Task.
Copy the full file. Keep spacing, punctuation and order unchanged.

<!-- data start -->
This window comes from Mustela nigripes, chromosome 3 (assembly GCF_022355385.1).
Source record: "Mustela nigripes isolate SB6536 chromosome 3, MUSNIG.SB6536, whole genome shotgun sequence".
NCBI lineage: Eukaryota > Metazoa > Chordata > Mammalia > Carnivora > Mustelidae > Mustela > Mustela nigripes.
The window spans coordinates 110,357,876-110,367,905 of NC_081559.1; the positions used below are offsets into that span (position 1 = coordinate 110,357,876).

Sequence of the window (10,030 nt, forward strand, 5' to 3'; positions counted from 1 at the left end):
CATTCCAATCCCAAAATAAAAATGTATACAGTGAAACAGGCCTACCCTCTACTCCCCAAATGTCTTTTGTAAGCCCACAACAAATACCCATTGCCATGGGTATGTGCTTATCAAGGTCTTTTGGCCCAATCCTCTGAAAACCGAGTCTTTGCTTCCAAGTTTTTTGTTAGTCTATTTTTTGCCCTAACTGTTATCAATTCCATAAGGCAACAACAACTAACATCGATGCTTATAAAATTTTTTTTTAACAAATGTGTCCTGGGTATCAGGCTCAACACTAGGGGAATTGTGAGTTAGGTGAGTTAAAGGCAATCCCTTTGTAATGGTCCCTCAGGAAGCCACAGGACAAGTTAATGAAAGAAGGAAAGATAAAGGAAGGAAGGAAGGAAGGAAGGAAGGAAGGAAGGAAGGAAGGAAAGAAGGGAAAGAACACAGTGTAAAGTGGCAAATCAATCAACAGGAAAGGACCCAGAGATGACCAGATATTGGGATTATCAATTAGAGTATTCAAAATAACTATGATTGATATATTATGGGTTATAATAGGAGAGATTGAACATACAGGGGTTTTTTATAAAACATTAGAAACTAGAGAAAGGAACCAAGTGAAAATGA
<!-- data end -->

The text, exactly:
This window comes from Mustela nigripes, chromosome 3 (assembly GCF_022355385.1).
Source record: "Mustela nigripes isolate SB6536 chromosome 3, MUSNIG.SB6536, whole genome shotgun sequence".
NCBI lineage: Eukaryota > Metazoa > Chordata > Mammalia > Carnivora > Mustelidae > Mustela > Mustela nigripes.
The window spans coordinates 110,357,876-110,367,905 of NC_081559.1; the positions used below are offsets into that span (position 1 = coordinate 110,357,876).

Sequence of the window (10,030 nt, forward strand, 5' to 3'; positions counted from 1 at the left end):
CATTCCAATCCCAAAATAAAAATGTATACAGTGAAACAGGCCTACCCTCTACTCCCCAAATGTCTTTTGTAAGCCCACAACAAATACCCATTGCCATGGGTATGTGCTTATCAAGGTCTTTTGGCCCAATCCTCTGAAAACCGAGTCTTTGCTTCCAAGTTTTTTGTTAGTCTATTTTTTGCCCTAACTGTTATCAATTCCATAAGGCAACAACAACTAACATCGATGCTTATAAAATTTTTTTTTAACAAATGTGTCCTGGGTATCAGGCTCAACACTAGGGGAATTGTGAGTTAGGTGAGTTAAAGGCAATCCCTTTGTAATGGTCCCTCAGGAAGCCACAGGACAAGTTAATGAAAGAAGGAAAGATAAAGGAAGGAAGGAAGGAAGGAAGGAAGGAAGGAAGGAAGGAAGGAAAGAAGGGAAAGAACACAGTGTAAAGTGGCAAATCAATCAACAGGAAAGGACCCAGAGATGACCAGATATTGGGATTATCAATTAGAGTATTCAAAATAACTATGATTGATATATTATGGGTTATAATAGGAGAGATTGAACATACAGGGGTTTTTTATAAAACATTAGAAACTAGAGAAAGGAACCAAGTGAAAATGA